Quick Note #1
On Greenspan’s interpretation of Boehm-Bawerk’s critique of Marx
Interest, the practice of charging money for time, is founded, according to Boehm-Bawerk, on the qualitative difference between present and future. It rests on the fact that present goods are more highly valued than those which become available in the future. (TGE, 174) That is, one is in general willing to pay more for something which is available now then for the same product which will only be available at some future date. There is then, in short, a difference in value between present and future commodities. “Interest is simply the price expression of this difference” (TGE, 175)
I can already hear the objection coming, “Isn’t this a conflation of price and value? One paying more for something later doesn’t mean it has more value.” Here is an attempt at an answer to this. Obviously, between two different commodities the fact that their prices are different doesn’t mean that one is more valuable than another. But when the two products are the exact same product, the fact that their prices differ becomes somewhat problematic. If 10 pieces of wheat is no longer equal to the same ten pieces of wheat, do we not have an issue?
Marx, in Value, Price, and Profit, says, “Price, taken by itself, is nothing but the monetary expression of value.” Marx continues, “The market price expresses only the average amount of social labour necessary.” But, Marx clarifies that it is only the natural price of a commodity that expresses this value in that “the oscillations of market prices, rising now over, sinking now under the value of natural price, depend upon the fluctuations of supply and demand.” Smith describes the natural price as that which market price is pulled toward… sound familiar? This is a common idea within Marxian price theory, but I digress. Nevertheless, the fact that the price of the very same good, independent of the market, is purchased for more now rather than later then becomes problematic in the fact of this natural and market price division. Value then, becomes temporally changed. As Greenspan says, “For in determining value through duration of labour time [the labour theory of value] fails to take into account the effects of when this labour takes place.” Even in the first volume of Capital, Marx speaks of value and how, only after it “undergo[es] a series of metamorphoses,” “can ripen into the price form.”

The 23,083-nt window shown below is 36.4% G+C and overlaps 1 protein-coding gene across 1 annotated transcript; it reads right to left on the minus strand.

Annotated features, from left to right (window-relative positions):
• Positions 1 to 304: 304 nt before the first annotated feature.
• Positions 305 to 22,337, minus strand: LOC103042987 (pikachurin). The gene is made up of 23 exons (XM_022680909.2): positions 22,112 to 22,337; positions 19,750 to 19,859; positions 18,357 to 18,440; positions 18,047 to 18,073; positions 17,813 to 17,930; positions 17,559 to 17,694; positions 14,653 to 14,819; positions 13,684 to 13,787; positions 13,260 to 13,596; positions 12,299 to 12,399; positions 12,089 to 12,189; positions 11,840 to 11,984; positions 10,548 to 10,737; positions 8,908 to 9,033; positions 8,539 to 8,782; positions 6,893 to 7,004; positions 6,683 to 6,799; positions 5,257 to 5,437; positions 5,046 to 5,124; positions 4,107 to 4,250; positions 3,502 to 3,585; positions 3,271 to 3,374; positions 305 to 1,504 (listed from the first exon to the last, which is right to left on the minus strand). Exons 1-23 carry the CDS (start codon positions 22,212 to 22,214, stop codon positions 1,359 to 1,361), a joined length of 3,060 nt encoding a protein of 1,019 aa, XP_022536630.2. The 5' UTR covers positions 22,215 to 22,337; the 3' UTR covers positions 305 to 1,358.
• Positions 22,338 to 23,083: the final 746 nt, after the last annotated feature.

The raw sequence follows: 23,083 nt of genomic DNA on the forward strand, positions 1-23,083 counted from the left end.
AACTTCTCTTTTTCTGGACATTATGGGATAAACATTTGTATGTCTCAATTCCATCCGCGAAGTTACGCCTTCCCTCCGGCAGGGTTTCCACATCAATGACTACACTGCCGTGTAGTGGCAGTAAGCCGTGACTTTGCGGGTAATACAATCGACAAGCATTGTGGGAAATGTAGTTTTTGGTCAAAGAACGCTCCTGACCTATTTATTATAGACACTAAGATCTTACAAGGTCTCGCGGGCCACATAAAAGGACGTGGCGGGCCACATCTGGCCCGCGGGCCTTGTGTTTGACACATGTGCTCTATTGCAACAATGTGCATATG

That the exact same commodity is quantitatively different at the level of the price form (the monetary expression of value), independent of market forces, is highly problematic for Marx’s labor theory of value.
Ultimately, if Marx’s labor theory of value (hereinafter referred to as LTV) has no affect on prices then it has no affect on the economy. Extricated from any of its sociological implications, as capitalism is fundamentally a destruction of the social as we conceive it, the LTV seems to have no implications if it doesn’t affect the prices of goods sold. Ultimately, there is no reason why one couldn’t set the price of a good to whatever they want, therefore displacing any tendency of the rate of profit to fall. The rate of profit is, for Marx as he explains in the third volume of Capital, (the rate of surplus value/total capital), or “the ratio of the surplus-value s to the total capital C, or s/C is called the rate of profit, p’.” This is all to say “p’ = s/C.” The Marxian argument is that constant capital cannot lead to surplus value because it is essentially dead labor. But, obviously, this is not true. Boehm-Bawerk demonstrates the contrary with his theory of roundabout production. Surplus value very simply is equal to price (total revenue) minus cost (total capital) spent. In this sense, surplus value and profit become indifferentiable. In this sense, the profit accrued by the first commodity is higher than the second, therefore equating out to it having more surplus value? What Greenspan, following Boehm-Bawerk, points out here is a very important seeming contradiction in Marx.
Then again, this may be a misunderstanding on my part. If so, comment or contact me if you have already before.